By Andrew Behman, an Associate of Matthews Folbigg, in our Insolvency, Restructuring and Debt Recovery Group
This issue reared its head again two weeks ago in winding up proceedings in the Supreme Court of NSW in which we acted for the creditor. The Court was satisfied with all but one element of the evidence required to make the winding up order. The Court did not accept that the statutory demand had been properly posted (even though there was evidence of postage).
The statutory demand had been ‘posted’ by an Australia Post employee attending and collecting it from the office premises rather than the statutory demand being placed into a post box. The Court was not prepared to accept that the statutory demand had been posted because it was unfamiliar with this practice. The Court was more familiar with posting a statutory demand by placing the document into a post box or directly with an Australia Post outlet.
The proceedings were delayed to enable the Court to properly consider this issue, which necessarily resulted in an increase in legal costs. Fortunately, we were able to satisfy the Court that the statutory demand had in fact been posted with reference to recent cases that considered the same issues and affirmed this as a proper method of postage.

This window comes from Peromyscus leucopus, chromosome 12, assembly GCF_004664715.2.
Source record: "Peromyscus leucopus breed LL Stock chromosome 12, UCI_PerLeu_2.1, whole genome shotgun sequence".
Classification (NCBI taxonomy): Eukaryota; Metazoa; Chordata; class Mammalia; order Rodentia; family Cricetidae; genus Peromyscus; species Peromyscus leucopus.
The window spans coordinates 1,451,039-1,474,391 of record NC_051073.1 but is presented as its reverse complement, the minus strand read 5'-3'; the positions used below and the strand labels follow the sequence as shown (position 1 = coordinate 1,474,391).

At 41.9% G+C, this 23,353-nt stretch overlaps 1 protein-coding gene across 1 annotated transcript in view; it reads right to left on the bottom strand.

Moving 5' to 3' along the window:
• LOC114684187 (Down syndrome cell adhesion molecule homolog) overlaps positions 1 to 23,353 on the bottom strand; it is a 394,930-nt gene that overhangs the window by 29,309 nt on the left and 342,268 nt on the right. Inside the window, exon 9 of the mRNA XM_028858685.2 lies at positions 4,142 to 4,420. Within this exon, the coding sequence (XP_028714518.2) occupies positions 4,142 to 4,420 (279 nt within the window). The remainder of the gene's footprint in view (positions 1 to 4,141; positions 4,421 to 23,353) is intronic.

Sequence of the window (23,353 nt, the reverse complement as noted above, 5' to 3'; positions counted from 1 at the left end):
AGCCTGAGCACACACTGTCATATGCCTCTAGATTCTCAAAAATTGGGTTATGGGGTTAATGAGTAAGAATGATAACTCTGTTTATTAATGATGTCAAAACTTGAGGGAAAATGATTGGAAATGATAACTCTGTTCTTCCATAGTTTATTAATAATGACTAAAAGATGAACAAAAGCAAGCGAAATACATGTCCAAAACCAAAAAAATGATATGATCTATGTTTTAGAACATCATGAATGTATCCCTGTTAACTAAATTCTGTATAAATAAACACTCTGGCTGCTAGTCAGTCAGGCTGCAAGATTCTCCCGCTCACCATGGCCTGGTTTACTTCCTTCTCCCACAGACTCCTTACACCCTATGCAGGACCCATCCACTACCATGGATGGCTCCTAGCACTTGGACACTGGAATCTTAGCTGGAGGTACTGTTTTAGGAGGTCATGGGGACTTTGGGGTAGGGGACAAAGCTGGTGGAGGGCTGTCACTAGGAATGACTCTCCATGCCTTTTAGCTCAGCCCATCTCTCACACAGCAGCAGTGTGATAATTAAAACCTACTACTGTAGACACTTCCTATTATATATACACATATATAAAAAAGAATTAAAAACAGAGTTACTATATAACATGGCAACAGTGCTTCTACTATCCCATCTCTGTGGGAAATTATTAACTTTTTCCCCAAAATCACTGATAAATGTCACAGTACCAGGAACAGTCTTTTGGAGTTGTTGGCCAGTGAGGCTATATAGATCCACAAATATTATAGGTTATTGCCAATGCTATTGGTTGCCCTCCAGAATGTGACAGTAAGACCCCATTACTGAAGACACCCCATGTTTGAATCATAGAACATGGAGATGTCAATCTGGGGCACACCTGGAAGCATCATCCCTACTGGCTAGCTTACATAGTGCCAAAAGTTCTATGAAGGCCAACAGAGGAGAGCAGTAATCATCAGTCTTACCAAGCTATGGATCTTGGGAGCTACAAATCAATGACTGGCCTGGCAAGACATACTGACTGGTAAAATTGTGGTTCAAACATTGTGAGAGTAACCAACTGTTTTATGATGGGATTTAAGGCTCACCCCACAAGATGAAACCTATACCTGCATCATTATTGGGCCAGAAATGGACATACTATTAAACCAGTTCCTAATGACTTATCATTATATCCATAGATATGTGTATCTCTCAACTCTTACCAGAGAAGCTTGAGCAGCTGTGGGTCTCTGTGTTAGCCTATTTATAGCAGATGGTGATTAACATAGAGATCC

This is again a timely reminder that the cheapest option at the start is not always the cheapest option in the end. Service by post might initially be the cheaper option but personal service provides certainty of service and can potentially saves costs in the future. Even when you expect there to be no opposition, you still need to prove your case (and service!).
If you would like more information or advice in relation to insolvency, restructuring or debt recovery practice and procedure, contact Andrew Behman on (02) 9806 7490 or email@example.com, or a Principal of the Matthews Folbigg Insolvency, Restructuring & Debt Recovery Group:
Jeffrey Brown on (02) 9806 7446 or firstname.lastname@example.org
Stephen Mullette on (02) 9806 7459 or email@example.com